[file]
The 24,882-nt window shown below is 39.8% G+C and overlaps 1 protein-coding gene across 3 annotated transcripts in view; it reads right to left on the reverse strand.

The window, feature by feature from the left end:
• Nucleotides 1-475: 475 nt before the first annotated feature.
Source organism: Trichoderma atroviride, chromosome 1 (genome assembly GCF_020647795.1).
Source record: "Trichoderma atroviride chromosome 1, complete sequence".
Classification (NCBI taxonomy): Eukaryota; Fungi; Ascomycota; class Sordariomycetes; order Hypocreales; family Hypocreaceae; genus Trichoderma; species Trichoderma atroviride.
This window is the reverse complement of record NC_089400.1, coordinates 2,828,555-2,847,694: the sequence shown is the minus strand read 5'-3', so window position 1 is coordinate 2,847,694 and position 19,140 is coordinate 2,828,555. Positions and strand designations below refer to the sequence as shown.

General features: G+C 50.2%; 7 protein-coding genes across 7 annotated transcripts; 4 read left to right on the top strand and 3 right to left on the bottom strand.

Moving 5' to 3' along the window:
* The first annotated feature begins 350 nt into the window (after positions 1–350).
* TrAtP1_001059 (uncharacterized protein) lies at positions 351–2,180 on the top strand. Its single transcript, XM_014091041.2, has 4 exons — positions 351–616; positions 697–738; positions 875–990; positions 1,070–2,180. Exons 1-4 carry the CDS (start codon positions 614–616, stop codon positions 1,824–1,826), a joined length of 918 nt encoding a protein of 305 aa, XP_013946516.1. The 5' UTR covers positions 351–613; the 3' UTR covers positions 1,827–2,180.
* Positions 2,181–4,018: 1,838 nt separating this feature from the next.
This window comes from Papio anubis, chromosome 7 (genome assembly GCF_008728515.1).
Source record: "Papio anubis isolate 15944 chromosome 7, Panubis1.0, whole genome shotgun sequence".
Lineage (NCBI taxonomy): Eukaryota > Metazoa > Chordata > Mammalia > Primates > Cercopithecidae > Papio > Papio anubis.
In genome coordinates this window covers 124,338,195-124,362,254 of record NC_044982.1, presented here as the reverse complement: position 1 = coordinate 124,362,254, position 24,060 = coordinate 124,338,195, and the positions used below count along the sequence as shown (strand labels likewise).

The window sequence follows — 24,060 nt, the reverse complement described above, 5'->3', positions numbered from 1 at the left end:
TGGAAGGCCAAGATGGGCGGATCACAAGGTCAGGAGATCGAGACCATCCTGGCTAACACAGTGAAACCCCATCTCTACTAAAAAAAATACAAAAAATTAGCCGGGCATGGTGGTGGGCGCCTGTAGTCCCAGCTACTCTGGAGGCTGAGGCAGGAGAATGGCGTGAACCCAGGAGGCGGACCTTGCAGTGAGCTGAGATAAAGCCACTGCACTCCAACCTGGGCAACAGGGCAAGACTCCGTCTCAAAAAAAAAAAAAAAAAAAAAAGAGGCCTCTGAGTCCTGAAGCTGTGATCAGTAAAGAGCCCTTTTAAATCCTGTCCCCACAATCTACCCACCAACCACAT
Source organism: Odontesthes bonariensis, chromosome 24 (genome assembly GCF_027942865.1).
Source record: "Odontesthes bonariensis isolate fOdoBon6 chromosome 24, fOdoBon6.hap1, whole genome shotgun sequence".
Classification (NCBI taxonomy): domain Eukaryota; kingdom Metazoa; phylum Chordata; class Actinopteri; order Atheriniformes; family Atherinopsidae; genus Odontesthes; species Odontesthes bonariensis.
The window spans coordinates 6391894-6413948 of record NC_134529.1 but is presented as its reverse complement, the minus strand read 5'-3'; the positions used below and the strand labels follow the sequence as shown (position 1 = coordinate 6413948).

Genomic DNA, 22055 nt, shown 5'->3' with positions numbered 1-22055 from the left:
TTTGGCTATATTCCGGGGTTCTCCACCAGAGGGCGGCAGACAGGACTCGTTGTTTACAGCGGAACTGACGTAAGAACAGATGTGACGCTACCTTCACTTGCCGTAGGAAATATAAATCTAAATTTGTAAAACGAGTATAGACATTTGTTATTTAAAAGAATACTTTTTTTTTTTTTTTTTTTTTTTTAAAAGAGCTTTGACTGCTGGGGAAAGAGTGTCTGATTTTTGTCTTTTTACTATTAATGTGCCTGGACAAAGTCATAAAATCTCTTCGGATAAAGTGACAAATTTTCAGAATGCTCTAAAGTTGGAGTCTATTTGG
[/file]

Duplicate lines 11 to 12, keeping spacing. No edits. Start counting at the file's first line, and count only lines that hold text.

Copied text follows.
* TrAtP1_001059 (uncharacterized protein) lies at positions 351–2,180 on the top strand. Its single transcript, XM_014091041.2, has 4 exons — positions 351–616; positions 697–738; positions 875–990; positions 1,070–2,180. Exons 1-4 carry the CDS (start codon positions 614–616, stop codon positions 1,824–1,826), a joined length of 918 nt encoding a protein of 305 aa, XP_013946516.1. The 5' UTR covers positions 351–613; the 3' UTR covers positions 1,827–2,180.
* Positions 2,181–4,018: 1,838 nt separating this feature from the next.